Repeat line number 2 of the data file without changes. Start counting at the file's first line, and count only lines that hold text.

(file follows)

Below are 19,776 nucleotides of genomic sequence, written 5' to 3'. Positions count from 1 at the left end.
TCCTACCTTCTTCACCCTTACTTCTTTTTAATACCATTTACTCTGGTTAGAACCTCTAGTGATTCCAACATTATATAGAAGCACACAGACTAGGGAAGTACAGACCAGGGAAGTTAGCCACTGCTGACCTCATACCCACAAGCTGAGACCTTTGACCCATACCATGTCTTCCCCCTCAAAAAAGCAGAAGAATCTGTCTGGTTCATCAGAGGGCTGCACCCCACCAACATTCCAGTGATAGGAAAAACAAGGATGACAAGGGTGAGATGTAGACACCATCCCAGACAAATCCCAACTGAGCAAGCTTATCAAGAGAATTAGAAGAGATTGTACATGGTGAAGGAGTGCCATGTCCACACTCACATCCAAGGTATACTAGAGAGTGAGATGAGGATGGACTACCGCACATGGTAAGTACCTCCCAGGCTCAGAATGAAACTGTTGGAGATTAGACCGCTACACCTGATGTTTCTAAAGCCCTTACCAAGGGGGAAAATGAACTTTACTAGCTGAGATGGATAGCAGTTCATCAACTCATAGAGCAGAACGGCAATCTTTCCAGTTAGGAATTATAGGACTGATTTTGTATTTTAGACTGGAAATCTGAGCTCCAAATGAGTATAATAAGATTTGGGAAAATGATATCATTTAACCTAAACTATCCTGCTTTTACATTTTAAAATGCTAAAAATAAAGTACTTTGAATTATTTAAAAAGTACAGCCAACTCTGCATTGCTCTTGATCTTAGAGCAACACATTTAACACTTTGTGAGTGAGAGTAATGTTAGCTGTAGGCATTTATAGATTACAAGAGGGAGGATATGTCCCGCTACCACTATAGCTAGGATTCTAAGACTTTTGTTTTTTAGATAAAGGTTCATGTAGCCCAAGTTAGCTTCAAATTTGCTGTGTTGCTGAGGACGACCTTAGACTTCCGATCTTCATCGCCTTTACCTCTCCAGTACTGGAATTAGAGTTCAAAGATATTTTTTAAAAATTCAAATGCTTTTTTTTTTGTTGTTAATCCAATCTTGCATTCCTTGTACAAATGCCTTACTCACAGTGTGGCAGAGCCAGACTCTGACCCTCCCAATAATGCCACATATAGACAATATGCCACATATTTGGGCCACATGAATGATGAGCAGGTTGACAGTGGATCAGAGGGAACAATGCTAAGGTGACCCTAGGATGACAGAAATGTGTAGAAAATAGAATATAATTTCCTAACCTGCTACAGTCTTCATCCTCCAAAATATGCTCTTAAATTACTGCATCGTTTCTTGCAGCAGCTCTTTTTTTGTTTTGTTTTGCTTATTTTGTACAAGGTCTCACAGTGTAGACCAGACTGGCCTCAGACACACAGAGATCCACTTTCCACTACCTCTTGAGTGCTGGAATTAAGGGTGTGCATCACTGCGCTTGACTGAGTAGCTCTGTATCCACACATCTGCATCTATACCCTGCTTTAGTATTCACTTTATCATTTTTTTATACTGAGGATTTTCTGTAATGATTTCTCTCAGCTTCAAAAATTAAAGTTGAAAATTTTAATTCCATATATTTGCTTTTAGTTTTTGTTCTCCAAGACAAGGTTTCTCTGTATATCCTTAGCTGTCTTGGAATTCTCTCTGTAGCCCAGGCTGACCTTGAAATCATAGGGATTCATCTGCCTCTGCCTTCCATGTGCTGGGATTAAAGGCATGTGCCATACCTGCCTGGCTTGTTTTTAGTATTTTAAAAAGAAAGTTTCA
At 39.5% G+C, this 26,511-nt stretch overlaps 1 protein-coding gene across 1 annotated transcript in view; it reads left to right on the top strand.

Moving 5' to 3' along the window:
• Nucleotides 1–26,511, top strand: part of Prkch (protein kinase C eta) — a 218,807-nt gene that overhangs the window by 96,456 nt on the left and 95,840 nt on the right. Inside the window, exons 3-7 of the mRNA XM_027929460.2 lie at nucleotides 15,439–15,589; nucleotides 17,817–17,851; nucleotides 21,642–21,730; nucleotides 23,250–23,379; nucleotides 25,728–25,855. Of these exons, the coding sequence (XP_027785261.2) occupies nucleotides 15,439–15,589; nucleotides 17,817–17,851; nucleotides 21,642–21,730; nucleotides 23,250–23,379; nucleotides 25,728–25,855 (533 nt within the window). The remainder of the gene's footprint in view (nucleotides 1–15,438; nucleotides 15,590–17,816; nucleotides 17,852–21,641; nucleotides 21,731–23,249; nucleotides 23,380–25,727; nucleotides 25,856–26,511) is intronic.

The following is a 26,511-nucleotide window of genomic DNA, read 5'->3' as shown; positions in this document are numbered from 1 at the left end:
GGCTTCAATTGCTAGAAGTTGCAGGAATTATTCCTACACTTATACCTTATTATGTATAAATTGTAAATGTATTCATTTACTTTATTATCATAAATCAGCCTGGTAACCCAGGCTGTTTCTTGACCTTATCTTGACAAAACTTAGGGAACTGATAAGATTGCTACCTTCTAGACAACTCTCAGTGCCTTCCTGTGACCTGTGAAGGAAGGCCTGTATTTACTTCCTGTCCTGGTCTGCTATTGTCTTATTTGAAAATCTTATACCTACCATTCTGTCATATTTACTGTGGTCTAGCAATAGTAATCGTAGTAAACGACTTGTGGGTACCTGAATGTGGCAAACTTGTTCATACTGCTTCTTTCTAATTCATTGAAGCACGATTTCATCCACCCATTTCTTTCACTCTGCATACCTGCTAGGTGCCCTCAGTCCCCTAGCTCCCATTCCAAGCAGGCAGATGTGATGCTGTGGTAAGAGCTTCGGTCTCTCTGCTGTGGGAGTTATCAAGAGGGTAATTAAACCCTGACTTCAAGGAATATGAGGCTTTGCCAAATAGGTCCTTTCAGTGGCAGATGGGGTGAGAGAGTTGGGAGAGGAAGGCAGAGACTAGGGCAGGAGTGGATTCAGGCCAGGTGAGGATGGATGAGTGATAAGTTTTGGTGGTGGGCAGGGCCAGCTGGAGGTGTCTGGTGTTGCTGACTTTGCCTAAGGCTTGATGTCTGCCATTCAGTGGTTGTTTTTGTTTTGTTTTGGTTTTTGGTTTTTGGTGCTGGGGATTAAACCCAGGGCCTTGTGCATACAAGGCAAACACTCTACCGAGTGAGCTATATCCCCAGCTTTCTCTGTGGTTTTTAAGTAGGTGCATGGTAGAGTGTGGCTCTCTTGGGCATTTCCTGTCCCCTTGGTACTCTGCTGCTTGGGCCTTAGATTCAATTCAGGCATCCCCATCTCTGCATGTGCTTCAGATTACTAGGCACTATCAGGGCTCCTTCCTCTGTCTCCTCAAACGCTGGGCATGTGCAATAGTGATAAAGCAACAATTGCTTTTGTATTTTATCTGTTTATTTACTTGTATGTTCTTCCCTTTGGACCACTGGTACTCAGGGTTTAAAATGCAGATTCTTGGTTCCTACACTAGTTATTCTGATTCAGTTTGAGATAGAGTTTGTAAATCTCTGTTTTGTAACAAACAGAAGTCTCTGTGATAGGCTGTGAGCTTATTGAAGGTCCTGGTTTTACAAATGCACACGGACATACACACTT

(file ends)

TCCTACCTTCTTCACCCTTACTTCTTTTTAATACCATTTACTCTGGTTAGAACCTCTAGTGATTCCAACATTATATAGAAGCACACAGACTAGGGAAGTACAGACCAGGGAAGTTAGCCACTGCTGACCTCATACCCACAAGCTGAGACCTTTGACCCATACCATGTCTTCCCCCTCAAAAAAGCAGAAGAATCTGTCTGGTTCATCAGAGGGCTGCACCCCACCAACATTCCAGTGATAGGAAAAACAAGGATGACAAGGGTGAGATGTAGACACCATCCCAGACAAATCCCAACTGAGCAAGCTTATCAAGAGAATTAGAAGAGATTGTACATGGTGAAGGAGTGCCATGTCCACACTCACATCCAAGGTATACTAGAGAGTGAGATGAGGATGGACTACCGCACATGGTAAGTACCTCCCAGGCTCAGAATGAAACTGTTGGAGATTAGACCGCTACACCTGATGTTTCTAAAGCCCTTACCAAGGGGGAAAATGAACTTTACTAGCTGAGATGGATAGCAGTTCATCAACTCATAGAGCAGAACGGCAATCTTTCCAGTTAGGAATTATAGGACTGATTTTGTATTTTAGACTGGAAATCTGAGCTCCAAATGAGTATAATAAGATTTGGGAAAATGATATCATTTAACCTAAACTATCCTGCTTTTACATTTTAAAATGCTAAAAATAAAGTACTTTGAATTATTTAAAAAGTACAGCCAACTCTGCATTGCTCTTGATCTTAGAGCAACACATTTAACACTTTGTGAGTGAGAGTAATGTTAGCTGTAGGCATTTATAGATTACAAGAGGGAGGATATGTCCCGCTACCACTATAGCTAGGATTCTAAGACTTTTGTTTTTTAGATAAAGGTTCATGTAGCCCAAGTTAGCTTCAAATTTGCTGTGTTGCTGAGGACGACCTTAGACTTCCGATCTTCATCGCCTTTACCTCTCCAGTACTGGAATTAGAGTTCAAAGATATTTTTTAAAAATTCAAATGCTTTTTTTTTTGTTGTTAATCCAATCTTGCATTCCTTGTACAAATGCCTTACTCACAGTGTGGCAGAGCCAGACTCTGACCCTCCCAATAATGCCACATATAGACAATATGCCACATATTTGGGCCACATGAATGATGAGCAGGTTGACAGTGGATCAGAGGGAACAATGCTAAGGTGACCCTAGGATGACAGAAATGTGTAGAAAATAGAATATAATTTCCTAACCTGCTACAGTCTTCATCCTCCAAAATATGCTCTTAAATTACTGCATCGTTTCTTGCAGCAGCTCTTTTTTTGTTTTGTTTTGCTTATTTTGTACAAGGTCTCACAGTGTAGACCAGACTGGCCTCAGACACACAGAGATCCACTTTCCACTACCTCTTGAGTGCTGGAATTAAGGGTGTGCATCACTGCGCTTGACTGAGTAGCTCTGTATCCACACATCTGCATCTATACCCTGCTTTAGTATTCACTTTATCATTTTTTTATACTGAGGATTTTCTGTAATGATTTCTCTCAGCTTCAAAAATTAAAGTTGAAAATTTTAATTCCATATATTTGCTTTTAGTTTTTGTTCTCCAAGACAAGGTTTCTCTGTATATCCTTAGCTGTCTTGGAATTCTCTCTGTAGCCCAGGCTGACCTTGAAATCATAGGGATTCATCTGCCTCTGCCTTCCATGTGCTGGGATTAAAGGCATGTGCCATACCTGCCTGGCTTGTTTTTAGTATTTTAAAAAGAAAGTTTCA